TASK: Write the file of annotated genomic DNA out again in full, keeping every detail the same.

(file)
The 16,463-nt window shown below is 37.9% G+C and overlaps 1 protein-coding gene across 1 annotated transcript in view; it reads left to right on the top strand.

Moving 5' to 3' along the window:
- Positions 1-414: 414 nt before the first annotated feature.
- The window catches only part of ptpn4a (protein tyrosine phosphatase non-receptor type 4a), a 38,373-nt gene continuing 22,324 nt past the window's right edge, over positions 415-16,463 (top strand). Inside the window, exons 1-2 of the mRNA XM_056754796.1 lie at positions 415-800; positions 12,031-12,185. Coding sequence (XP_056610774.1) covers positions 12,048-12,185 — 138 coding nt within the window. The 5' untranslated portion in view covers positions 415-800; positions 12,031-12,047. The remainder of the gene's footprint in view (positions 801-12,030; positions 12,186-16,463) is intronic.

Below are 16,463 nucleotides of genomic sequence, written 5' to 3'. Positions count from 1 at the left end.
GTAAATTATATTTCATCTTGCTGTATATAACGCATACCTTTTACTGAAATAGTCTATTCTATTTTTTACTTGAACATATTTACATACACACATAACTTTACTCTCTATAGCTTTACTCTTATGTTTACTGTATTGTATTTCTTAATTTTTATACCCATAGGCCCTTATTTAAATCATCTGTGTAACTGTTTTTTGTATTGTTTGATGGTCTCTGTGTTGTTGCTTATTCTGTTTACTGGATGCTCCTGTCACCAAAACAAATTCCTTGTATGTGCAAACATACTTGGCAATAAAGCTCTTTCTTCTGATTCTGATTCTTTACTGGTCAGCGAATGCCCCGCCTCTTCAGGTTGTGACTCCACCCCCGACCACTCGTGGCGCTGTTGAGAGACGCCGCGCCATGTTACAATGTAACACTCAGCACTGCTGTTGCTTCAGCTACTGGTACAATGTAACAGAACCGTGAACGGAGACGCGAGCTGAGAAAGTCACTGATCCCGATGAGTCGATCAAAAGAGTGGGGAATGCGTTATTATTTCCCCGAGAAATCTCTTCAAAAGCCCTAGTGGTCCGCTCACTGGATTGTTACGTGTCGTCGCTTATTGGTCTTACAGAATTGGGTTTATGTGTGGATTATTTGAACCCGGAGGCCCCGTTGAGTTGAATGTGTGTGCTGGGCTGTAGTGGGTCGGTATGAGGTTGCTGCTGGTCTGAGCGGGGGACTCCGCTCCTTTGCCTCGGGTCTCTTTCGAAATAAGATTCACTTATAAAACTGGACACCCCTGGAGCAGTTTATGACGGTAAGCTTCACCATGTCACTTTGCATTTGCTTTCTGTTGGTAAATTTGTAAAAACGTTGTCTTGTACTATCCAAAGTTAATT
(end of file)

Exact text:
The 16,463-nt window shown below is 37.9% G+C and overlaps 1 protein-coding gene across 1 annotated transcript in view; it reads left to right on the top strand.

Moving 5' to 3' along the window:
- Positions 1-414: 414 nt before the first annotated feature.
- The window catches only part of ptpn4a (protein tyrosine phosphatase non-receptor type 4a), a 38,373-nt gene continuing 22,324 nt past the window's right edge, over positions 415-16,463 (top strand). Inside the window, exons 1-2 of the mRNA XM_056754796.1 lie at positions 415-800; positions 12,031-12,185. Coding sequence (XP_056610774.1) covers positions 12,048-12,185 — 138 coding nt within the window. The 5' untranslated portion in view covers positions 415-800; positions 12,031-12,047. The remainder of the gene's footprint in view (positions 801-12,030; positions 12,186-16,463) is intronic.

Below are 16,463 nucleotides of genomic sequence, written 5' to 3'. Positions count from 1 at the left end.
GTAAATTATATTTCATCTTGCTGTATATAACGCATACCTTTTACTGAAATAGTCTATTCTATTTTTTACTTGAACATATTTACATACACACATAACTTTACTCTCTATAGCTTTACTCTTATGTTTACTGTATTGTATTTCTTAATTTTTATACCCATAGGCCCTTATTTAAATCATCTGTGTAACTGTTTTTTGTATTGTTTGATGGTCTCTGTGTTGTTGCTTATTCTGTTTACTGGATGCTCCTGTCACCAAAACAAATTCCTTGTATGTGCAAACATACTTGGCAATAAAGCTCTTTCTTCTGATTCTGATTCTTTACTGGTCAGCGAATGCCCCGCCTCTTCAGGTTGTGACTCCACCCCCGACCACTCGTGGCGCTGTTGAGAGACGCCGCGCCATGTTACAATGTAACACTCAGCACTGCTGTTGCTTCAGCTACTGGTACAATGTAACAGAACCGTGAACGGAGACGCGAGCTGAGAAAGTCACTGATCCCGATGAGTCGATCAAAAGAGTGGGGAATGCGTTATTATTTCCCCGAGAAATCTCTTCAAAAGCCCTAGTGGTCCGCTCACTGGATTGTTACGTGTCGTCGCTTATTGGTCTTACAGAATTGGGTTTATGTGTGGATTATTTGAACCCGGAGGCCCCGTTGAGTTGAATGTGTGTGCTGGGCTGTAGTGGGTCGGTATGAGGTTGCTGCTGGTCTGAGCGGGGGACTCCGCTCCTTTGCCTCGGGTCTCTTTCGAAATAAGATTCACTTATAAAACTGGACACCCCTGGAGCAGTTTATGACGGTAAGCTTCACCATGTCACTTTGCATTTGCTTTCTGTTGGTAAATTTGTAAAAACGTTGTCTTGTACTATCCAAAGTTAATT